The Nitty-Gritty:

  • How Jordan Gill used data and experience to set competitive prices for her business operations firm
  • Why she focused on serving seasonal service-based businesses and how that impacts the way she delivers her service
  • The stat she used to figure out a new way to offer her services
  • What expenses Jordan accounts for in pricing her unusual offer

Sometimes the numbers top you in your tracks.

It was the summer of 2017. I was on a bonus day of vacation with Sean and Lola because our original flight had gotten canceled.

We were on the way to Sean’s grandmother’s lake house and I thought I’d check in on my email quick since I’d be coming back to work a day later than planned.

Staring at me from the top of a stack of unopened emails was an email informing me that, soon, 30% of our membership revenue was going to flow toward Apple instead of our bank account.

My stomach sank.

The still-new community wasn’t even breaking even yet and now we were going to have to give up 30% of our revenue to the world’s richest company?

I panicked.

Luckily, even in my panic, I read through the email a few more times to check the—unbelievable—details. It turned out that Apple was going to take 30%—but only for memberships that originated in our app.

Okay, crisis averted. But in the time between my panic and realizing what was really going on, I had already started to concoct a plan.

My plan was simple: we needed a serious influx of new members to offset the potential hit to our revenue. So… get this… I decided to drastically reduce the price of membership from $60 per month to just $15.

Yes, that’s right, when faced with the potential loss of 30% of our revenue, I made a decision to lower our prices.

Hear me out: I thought that by lowering the price to something more akin to a piece of software you subscribe to, I could build our customer base by hundreds—if not thousands—while maintaining our current expenses.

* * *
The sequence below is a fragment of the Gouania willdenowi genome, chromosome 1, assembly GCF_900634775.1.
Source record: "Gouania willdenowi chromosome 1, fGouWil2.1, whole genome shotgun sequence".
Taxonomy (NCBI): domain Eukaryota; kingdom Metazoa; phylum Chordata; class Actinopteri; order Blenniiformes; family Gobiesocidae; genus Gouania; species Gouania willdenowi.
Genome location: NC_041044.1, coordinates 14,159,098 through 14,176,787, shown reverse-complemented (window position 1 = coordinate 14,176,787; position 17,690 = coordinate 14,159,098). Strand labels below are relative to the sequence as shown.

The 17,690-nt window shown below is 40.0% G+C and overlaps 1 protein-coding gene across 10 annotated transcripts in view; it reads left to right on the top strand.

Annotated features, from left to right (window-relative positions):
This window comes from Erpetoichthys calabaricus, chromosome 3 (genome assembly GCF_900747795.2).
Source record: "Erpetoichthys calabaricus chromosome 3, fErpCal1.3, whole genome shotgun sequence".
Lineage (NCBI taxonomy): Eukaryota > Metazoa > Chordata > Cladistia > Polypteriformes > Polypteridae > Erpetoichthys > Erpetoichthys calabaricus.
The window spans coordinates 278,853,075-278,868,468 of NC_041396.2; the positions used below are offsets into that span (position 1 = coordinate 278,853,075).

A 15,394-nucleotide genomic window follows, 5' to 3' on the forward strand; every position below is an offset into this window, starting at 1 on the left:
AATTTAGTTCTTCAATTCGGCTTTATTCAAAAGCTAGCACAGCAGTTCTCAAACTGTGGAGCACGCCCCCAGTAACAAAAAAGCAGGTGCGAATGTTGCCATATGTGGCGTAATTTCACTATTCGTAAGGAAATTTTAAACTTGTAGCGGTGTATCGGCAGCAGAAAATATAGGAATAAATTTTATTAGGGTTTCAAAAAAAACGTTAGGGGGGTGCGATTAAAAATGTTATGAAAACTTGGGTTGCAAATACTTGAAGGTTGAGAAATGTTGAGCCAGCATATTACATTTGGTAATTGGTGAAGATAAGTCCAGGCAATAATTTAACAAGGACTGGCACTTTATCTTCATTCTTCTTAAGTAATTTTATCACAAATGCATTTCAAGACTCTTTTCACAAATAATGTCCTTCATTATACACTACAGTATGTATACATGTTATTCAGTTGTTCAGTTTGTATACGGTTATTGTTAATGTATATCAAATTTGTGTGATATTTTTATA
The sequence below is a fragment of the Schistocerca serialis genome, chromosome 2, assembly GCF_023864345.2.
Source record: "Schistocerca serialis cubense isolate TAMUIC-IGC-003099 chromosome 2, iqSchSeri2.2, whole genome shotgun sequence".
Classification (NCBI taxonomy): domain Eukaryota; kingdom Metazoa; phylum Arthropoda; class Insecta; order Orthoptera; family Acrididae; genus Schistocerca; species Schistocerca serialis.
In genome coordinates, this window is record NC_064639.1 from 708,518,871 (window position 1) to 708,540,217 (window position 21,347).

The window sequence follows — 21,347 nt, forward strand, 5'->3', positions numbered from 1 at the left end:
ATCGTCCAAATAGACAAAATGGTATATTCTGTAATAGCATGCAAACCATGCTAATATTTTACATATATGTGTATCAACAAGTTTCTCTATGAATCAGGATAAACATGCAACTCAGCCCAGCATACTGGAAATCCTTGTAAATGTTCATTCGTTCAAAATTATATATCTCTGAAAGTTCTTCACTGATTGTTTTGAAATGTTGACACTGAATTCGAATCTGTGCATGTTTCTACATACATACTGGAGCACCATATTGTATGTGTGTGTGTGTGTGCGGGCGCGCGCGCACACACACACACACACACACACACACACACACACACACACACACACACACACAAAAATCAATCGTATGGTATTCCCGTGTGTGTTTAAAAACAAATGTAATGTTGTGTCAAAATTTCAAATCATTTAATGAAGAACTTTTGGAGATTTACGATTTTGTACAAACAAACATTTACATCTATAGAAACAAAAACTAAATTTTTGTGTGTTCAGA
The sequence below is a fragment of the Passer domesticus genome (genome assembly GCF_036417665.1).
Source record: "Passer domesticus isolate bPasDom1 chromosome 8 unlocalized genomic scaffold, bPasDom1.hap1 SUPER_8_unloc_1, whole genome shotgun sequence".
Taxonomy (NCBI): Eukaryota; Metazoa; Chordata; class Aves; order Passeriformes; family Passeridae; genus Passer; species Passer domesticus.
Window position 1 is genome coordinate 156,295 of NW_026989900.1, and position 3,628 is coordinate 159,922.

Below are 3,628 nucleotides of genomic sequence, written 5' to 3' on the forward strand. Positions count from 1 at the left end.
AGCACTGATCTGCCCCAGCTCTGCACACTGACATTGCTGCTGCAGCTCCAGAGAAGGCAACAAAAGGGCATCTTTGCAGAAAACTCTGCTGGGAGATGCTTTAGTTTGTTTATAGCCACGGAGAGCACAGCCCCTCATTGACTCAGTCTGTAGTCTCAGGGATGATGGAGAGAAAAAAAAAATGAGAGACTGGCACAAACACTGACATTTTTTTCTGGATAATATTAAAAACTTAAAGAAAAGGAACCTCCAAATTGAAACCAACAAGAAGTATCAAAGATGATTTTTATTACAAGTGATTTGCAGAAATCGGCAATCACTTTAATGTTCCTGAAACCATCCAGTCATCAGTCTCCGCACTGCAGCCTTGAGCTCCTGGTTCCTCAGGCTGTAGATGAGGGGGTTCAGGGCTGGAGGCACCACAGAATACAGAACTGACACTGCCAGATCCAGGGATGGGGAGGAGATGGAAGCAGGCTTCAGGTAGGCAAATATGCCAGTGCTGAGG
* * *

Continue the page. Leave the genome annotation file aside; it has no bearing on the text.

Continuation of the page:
This did not happen.

Instead, new members joined at about the same rate but with 75% less revenue coming our way.

It didn’t take long to realize that this was not working.

The numbers just didn’t add up.

Without an onslaught of new members at this lower rate, we were never going to be able to cover costs.

I’d made a big pricing mistake and something had to change.

Of course, it wasn’t just a matter of covering expenses. That’s an important part of pricing—and one we’ll get into the nitty-gritty of in this episode.

But price tells a story. While I was trying to tell a story about our community being as invaluable as one of the software tools you run your business with, the story we were really telling was just, “This is cheap.”

By raising the price, we could better reflect what we actually offer.

That’s another piece of the story we’re covering in today’s episode.

Meet Jordan Gill. Jordan runs a business operations firm and is the founder of Systems Saved Me, a hub for templates and online training designed to improve your business systems.

Jordan is adamant about running her business by the numbers. Not only is her pricing strategy intentional and precise, she’s also clear on the metrics that have shaped the way she offers her service.

When Jordan notices a trend and the numbers prove it out, you can be sure she’s going to make an adjustment.

In this interview, Jordan and I talk about how her business model evolved into VIP weekend offerings, how her pricing strategy has evolved with it, and the numbers-driven marketing she does to support the model.

Have you made an important decision in your business because you got real with the numbers? Have you discovered a new opportunity right under your nose when you examined your traffic, profit margin, or conversion rate? We want to hear about it!

Share your story on Instagram and tag me, @tara_mcmullin and use the hashtag #explorewhatworks.

Now, let’s find out what works for Jordan Gill!

Find Jordan at:

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